By midnight, I finally got through to a volunteer. She was calm and organized, and after I reported the last of the five precincts that I had ready at hand, I told her she seemed far too competent to be involved in this debacle. She laughed and told me to get some sleep.
Then, about 1 a.m., a volunteer rang me up, barking: Where were the results from Wapello County? I blearily realized that he must be trying to verify the results, but his tone made it sound like I’d been sitting back with my feet up all night — as if I hadn’t spent the past six hours trying desperately to report them. So I stumbled over to the boxes and read them out all over again. In the morning, a couple of my chairs told me that they, too, had been woken up in the middle of the night and scolded for not reporting.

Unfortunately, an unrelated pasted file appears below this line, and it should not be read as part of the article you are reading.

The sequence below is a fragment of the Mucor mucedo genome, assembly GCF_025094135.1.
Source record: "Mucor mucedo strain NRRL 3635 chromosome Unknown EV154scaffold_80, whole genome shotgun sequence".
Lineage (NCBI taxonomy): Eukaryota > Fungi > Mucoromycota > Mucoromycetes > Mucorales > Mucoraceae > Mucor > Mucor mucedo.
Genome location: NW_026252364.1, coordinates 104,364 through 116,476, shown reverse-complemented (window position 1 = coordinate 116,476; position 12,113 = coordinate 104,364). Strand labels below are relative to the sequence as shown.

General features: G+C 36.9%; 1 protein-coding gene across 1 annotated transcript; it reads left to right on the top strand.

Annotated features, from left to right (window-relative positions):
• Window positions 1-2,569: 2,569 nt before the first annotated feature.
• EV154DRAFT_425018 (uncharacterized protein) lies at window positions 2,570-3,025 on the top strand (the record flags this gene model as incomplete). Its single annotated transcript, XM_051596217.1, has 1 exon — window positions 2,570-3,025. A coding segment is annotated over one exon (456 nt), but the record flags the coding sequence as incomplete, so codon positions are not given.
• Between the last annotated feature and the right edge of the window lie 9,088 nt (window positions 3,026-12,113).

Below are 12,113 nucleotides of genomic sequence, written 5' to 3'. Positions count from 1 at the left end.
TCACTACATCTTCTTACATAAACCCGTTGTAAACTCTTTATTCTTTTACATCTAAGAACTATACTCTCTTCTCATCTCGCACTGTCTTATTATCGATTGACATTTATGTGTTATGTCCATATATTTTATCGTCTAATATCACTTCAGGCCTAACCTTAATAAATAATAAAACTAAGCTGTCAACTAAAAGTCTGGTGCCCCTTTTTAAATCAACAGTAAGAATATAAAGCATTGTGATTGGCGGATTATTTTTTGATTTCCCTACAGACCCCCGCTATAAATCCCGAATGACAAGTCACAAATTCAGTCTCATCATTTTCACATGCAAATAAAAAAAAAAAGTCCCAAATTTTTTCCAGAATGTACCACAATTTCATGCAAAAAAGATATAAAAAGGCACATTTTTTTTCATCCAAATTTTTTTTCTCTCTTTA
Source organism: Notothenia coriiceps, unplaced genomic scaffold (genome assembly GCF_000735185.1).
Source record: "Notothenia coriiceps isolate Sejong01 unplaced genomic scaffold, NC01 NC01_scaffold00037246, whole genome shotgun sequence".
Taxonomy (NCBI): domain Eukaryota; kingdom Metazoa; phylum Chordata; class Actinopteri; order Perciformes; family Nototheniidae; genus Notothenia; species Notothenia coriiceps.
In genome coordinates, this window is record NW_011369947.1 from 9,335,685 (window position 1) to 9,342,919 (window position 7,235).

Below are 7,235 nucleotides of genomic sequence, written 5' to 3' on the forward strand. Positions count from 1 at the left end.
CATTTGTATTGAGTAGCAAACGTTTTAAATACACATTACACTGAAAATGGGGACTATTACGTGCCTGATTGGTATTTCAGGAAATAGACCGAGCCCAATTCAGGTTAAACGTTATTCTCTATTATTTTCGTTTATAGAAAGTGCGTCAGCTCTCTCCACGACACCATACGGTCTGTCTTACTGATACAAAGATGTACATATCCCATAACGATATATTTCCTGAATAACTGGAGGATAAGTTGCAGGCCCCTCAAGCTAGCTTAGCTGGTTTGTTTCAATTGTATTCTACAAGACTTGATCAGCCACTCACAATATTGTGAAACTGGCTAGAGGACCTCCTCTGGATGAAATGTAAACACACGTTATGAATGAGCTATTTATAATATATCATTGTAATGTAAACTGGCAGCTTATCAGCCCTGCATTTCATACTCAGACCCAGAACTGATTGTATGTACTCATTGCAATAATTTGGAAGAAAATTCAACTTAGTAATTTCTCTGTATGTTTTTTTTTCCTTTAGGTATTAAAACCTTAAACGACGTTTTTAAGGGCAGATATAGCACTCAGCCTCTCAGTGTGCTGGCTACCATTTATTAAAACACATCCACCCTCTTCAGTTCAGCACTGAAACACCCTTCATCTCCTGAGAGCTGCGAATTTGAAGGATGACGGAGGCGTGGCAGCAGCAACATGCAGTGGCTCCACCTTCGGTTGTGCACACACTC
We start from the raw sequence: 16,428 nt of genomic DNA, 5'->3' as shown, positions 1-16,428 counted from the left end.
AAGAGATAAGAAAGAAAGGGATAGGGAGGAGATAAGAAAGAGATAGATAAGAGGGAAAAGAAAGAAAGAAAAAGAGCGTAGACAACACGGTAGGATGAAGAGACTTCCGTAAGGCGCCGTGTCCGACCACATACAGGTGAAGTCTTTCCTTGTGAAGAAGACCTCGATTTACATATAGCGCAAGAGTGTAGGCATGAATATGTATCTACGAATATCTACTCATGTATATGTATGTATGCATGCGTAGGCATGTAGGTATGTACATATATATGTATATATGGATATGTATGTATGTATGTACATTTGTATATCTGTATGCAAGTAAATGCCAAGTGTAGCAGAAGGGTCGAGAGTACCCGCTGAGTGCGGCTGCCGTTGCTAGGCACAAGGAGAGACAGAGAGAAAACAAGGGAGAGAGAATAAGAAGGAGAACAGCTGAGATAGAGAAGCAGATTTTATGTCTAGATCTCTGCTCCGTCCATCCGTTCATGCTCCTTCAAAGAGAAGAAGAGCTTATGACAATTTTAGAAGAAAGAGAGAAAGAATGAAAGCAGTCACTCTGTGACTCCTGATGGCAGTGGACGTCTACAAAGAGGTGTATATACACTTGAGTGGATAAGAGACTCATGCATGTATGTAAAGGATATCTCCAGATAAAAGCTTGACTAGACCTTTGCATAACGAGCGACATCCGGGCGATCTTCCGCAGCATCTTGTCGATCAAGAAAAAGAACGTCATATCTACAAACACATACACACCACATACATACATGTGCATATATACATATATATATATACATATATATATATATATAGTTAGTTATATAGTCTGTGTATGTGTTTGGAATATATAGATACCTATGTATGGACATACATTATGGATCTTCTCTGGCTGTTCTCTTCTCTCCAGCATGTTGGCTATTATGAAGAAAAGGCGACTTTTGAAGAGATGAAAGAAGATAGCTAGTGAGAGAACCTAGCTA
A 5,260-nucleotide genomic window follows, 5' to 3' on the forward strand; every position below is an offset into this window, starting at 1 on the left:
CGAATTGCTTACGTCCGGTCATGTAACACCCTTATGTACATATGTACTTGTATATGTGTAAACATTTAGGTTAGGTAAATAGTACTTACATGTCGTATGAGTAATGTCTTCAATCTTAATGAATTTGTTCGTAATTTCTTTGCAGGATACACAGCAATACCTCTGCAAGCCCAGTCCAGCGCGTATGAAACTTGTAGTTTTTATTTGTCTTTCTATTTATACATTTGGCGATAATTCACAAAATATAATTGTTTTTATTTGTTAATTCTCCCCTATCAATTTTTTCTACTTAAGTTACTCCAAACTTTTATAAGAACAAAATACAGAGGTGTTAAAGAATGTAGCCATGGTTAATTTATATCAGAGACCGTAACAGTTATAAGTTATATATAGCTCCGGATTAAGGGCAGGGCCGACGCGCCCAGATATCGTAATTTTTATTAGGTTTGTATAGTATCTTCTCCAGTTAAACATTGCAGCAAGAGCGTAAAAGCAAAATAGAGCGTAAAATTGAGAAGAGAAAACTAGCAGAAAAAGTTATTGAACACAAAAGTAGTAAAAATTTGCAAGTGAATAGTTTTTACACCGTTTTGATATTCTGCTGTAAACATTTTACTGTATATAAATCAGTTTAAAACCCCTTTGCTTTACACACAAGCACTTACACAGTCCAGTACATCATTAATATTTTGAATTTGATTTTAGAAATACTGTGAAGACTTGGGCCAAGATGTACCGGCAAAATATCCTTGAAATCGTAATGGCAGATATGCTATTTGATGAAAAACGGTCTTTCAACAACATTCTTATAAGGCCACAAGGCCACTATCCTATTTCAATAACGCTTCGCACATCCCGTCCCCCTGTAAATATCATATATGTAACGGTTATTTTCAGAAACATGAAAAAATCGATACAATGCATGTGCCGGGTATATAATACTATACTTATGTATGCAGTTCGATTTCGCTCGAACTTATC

Telling a story about how long you’re on hold is like telling a story about your airport layover: It’s boring, and no one wants to hear it. And whatever rudeness came from the volunteers was probably just a reflection of the tense atmosphere they found themselves in. But I don’t understand why all our interactions felt so bizarrely accusatory.